“Capital chases high-growth ideas, and high-growth ideas tend to be concentrated in areas of highly educated and highly skilled workforce. This suggests that the lack of new business formation in rural America may lead to widening gaps in income and employment between those areas and big cities.”
Other experts warn that the trends could be self-perpetuating and endanger the very life of rural economies in the years to come. John Lettieri, one of the founders of the Economic Innovation Group, warns:
“It’s going to get much much worse [for rural America]. As bleak as these numbers are now, these may be the good years.”
From 2010 through 2014, US counties with 100,000 or fewer residents combined to lose more businesses than they created – despite a growing national economy and a falling unemployment rate. In the recovery beginning in 1992, by comparison, those same counties created a third of the nation’s new businesses on net.
The smaller counties have seen their job creation rates fall off over the past three economic recoveries as well. In the ’90s recovery, less-populated counties accounted for more than 1 in 4 new jobs in the country. In the recovery beginning in 2002, that had fallen to 1 in 5. In this recovery, it is less than 1 in 10.
Nearly 2 out of 3 rural counties lost businesses, on net, from 2010 to 2014. That is up from just over 2 in 5 counties in the early 2000s and just under 1 in 5 in the ’90s.
The counties losing business establishments span the country and include almost every variety of rural areas, from farming and manufacturing communities in the Midwest to coal-reliant swatches of Appalachia to coastal counties in the Pacific Northwest where the timber and fishing industries have dwindled.
New Business Startups Gravitate to Higher Educated Workers
Through the 2Q of this year, according to a Brookings Institution analysis of Moody’s Analytics data, the United States’ 100 largest metro areas had recovered all of the jobs they lost in the Great Recession and added nearly 6 million new jobs. Yet the rest of the country, combined, was barely 300,000 jobs over its pre-recession peak.
The concentration in large metro areas in part reflects the differences in the brand of entrepreneurship historically practiced in rural areas, compared with the higher-tech start-ups that have risen up in recent decades. Recent research suggests there has been no decline in the formation rate for the Silicon Valley-style startups that economists generally consider to be “high growth,” which means the sort of companies that could grow to employ hundreds or thousands of Americans.
The drop has come in the formation rate for other types of businesses, such as small manufacturers, construction firms and service establishments, such as restaurants. Those small businesses have traditionally served as critical vehicles for middle class job creation and economic mobility in much of America. The small businesses of that world are struggling, while high-tech startups are not, generally speaking.
Not surprisingly then, the 20 counties that combined for half the country’s new business formation are almost entirely pillars of the so-called “innovation economy.” They include the counties surrounding San Francisco, Los Angeles, New York, Miami, Austin, Dallas and Chicago.
Those areas contain higher-income, more highly educated workers, who appear to have had a much easier time accessing capital – the infusion of money you need to start a business – in this recovery than workers in the rest of the country.
Conclusions – Outlook For Small Town America is Not Good
A New study from the non-partisan Economic Innovation Group, based on newly-released Census Bureau data, found that over 50% of new business startups since 2010 were concentrated in America’s 20 largest counties.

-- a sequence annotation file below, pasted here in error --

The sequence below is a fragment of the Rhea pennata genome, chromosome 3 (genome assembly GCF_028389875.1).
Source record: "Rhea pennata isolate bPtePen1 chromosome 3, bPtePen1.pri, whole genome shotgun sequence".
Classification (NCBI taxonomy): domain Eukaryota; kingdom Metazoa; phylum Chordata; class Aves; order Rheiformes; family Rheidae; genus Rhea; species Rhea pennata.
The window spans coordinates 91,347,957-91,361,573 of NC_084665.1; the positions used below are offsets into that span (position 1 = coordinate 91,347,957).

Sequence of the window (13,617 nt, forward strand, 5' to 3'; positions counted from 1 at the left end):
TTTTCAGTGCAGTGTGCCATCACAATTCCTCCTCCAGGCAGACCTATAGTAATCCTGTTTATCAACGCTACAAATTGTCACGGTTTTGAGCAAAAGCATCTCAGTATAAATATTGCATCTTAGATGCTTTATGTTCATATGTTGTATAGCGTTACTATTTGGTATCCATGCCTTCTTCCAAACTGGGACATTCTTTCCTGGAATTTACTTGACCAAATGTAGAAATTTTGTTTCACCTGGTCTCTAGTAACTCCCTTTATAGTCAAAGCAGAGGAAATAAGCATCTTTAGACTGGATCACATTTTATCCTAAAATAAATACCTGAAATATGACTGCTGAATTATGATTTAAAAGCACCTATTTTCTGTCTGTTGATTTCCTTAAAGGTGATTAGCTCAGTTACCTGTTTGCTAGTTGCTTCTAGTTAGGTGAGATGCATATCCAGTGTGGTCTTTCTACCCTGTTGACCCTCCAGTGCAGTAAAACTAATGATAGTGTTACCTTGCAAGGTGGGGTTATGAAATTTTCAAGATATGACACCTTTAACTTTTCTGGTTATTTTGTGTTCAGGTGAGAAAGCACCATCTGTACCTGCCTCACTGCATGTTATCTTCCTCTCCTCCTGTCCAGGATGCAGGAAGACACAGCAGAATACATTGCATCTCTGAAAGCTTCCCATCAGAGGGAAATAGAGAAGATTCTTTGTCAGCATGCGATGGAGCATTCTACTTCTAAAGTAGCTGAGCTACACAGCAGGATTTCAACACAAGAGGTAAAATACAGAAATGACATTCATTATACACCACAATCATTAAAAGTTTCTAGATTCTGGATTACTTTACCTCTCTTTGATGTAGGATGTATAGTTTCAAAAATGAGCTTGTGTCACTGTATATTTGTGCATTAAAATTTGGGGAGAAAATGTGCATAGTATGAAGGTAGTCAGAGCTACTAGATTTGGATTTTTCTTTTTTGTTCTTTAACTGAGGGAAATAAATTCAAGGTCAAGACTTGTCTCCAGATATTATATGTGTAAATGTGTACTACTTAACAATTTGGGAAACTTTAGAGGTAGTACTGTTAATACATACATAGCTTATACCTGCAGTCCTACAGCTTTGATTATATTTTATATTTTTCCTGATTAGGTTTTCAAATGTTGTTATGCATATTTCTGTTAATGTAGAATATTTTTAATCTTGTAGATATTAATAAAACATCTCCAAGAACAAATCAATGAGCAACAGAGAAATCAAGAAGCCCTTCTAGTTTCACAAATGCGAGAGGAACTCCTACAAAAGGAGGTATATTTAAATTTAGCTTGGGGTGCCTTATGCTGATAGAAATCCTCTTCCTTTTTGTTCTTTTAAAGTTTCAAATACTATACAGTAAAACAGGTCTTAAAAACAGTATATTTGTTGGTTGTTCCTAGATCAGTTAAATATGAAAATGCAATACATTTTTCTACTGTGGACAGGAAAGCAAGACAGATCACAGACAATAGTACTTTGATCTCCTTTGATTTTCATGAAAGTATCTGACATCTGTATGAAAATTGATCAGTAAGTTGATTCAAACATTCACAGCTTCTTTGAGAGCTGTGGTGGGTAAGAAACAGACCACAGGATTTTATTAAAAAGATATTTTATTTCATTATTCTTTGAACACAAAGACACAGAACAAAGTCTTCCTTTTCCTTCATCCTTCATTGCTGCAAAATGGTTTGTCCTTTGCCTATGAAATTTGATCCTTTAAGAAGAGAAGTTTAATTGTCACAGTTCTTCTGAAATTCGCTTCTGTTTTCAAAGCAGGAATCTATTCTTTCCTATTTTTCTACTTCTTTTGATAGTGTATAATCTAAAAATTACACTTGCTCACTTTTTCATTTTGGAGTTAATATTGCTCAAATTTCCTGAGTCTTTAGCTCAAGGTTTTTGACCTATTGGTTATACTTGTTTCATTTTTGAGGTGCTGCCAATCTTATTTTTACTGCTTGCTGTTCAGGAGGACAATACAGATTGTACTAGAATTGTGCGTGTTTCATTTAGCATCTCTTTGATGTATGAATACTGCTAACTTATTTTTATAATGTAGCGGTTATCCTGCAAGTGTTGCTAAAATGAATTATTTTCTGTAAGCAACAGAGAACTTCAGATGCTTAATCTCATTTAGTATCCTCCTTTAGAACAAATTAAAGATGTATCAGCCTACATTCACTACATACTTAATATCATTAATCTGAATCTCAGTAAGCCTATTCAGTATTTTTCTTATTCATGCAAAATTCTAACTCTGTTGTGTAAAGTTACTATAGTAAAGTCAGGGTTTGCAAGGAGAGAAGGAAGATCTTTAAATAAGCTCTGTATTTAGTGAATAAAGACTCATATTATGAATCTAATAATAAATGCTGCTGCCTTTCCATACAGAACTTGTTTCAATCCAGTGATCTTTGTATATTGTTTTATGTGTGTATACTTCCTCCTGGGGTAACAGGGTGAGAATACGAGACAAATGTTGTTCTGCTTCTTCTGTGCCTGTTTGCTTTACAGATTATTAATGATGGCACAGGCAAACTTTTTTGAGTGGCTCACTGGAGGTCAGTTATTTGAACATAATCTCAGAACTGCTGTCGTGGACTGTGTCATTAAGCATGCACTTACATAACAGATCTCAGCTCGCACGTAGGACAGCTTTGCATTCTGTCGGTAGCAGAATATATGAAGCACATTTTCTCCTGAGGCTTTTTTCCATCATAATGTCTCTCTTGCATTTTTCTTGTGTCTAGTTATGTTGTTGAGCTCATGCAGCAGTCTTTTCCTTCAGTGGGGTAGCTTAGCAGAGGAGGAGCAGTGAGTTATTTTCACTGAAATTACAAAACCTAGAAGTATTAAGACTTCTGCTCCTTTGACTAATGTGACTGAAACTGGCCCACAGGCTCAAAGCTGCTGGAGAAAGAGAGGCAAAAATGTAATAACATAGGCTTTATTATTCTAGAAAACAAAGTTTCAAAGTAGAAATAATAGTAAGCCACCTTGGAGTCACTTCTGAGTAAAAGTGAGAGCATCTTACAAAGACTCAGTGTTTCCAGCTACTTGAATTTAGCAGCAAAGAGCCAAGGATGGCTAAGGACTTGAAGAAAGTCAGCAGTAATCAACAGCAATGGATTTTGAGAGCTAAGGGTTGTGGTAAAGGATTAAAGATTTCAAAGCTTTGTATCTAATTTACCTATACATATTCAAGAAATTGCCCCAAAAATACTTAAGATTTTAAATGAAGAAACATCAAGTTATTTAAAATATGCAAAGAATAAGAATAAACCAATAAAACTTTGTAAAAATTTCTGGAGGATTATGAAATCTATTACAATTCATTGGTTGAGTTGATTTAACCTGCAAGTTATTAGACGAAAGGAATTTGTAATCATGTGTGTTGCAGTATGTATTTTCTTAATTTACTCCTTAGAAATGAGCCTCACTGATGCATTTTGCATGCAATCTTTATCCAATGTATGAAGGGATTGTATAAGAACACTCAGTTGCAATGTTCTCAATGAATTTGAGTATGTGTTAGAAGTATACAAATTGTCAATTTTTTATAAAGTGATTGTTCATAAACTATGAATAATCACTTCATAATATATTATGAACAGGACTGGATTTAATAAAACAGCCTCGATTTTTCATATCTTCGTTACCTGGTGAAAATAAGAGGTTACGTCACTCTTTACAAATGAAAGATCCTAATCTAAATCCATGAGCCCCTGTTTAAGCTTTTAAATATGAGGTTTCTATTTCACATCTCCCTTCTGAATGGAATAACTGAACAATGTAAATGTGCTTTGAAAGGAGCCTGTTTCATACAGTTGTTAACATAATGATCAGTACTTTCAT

These counties include some of America’s largest cities, mainly on the East Coast, West Coast, Texas and Florida. In years past, such business startups might have preferred small town America where wages and real estate might have been lower. But things have changed.
Today, business startups are dominated by high-tech companies that need higher educated employees, even if they have to pay more to get them. For better or worse, higher educated Americans live in the cities, and increasingly in the big cities.
So many new business startups have moved to the 20 largest counties where the most highly educated Americans increasingly reside. This trend is very likely to continue. This new study has broad-reaching implications for rural America, and the implications are not good.
This is a major trend that is getting next to no coverage by the mainstream media. There is obviously a lot more to say on this topic, as I will do in coming weeks, but I will leave it there for today as a starter.
Happy Independence Day Weekend Everyone!
Let me wish you all a very happy 4th of July weekend and the holiday on Monday. We are so fortunate to live in this great country and enjoy the freedoms we have! Given the current “Brexit” movement, which is not over yet, our appreciation for the United States of America just got even stronger.
Debi and I will be entertaining a dozen or more of our daughter’s closest friends who will descend on our home on beautiful Lake Travis outside of Austin tomorrow night. By request, I’ll be smoking chicken and beef fajitas on Saturday, along with my signature guacamole and all the fixin’s. We’ll definitely give thanks to God for our wonderful country as we bless that meal and others.
I hope your weekend will be as much fun as mine!
Wishing you the best,
Gary D. Halbert
Forecasts & Trends E-Letter is published by ProFutures, Inc. Gary D. Halbert is the president and CEO of ProFutures, Inc. and is the editor of this publication. Information contained herein is taken from sources believed to be reliable but cannot be guaranteed as to its accuracy. Opinions and recommendations herein generally reflect the judgement of Gary D. Halbert (or another named author) and may change at any time without written notice. Market opinions contained herein are intended as general observations and are not intended as specific investment advice. Readers are urged to check with their investment counselors before making any investment decisions. This electronic newsletter does not constitute an offer of sale of any securities. Gary D. Halbert, ProFutures, Inc., and its affiliated companies, its officers, directors and/or employees may or may not have investments in markets or programs mentioned herein. Past results are not necessarily indicative of future results. Reprinting for family or friends is allowed with proper credit. However, republishing (written or electronically) in its entirety or through the use of extensive quotes is prohibited without prior written consent.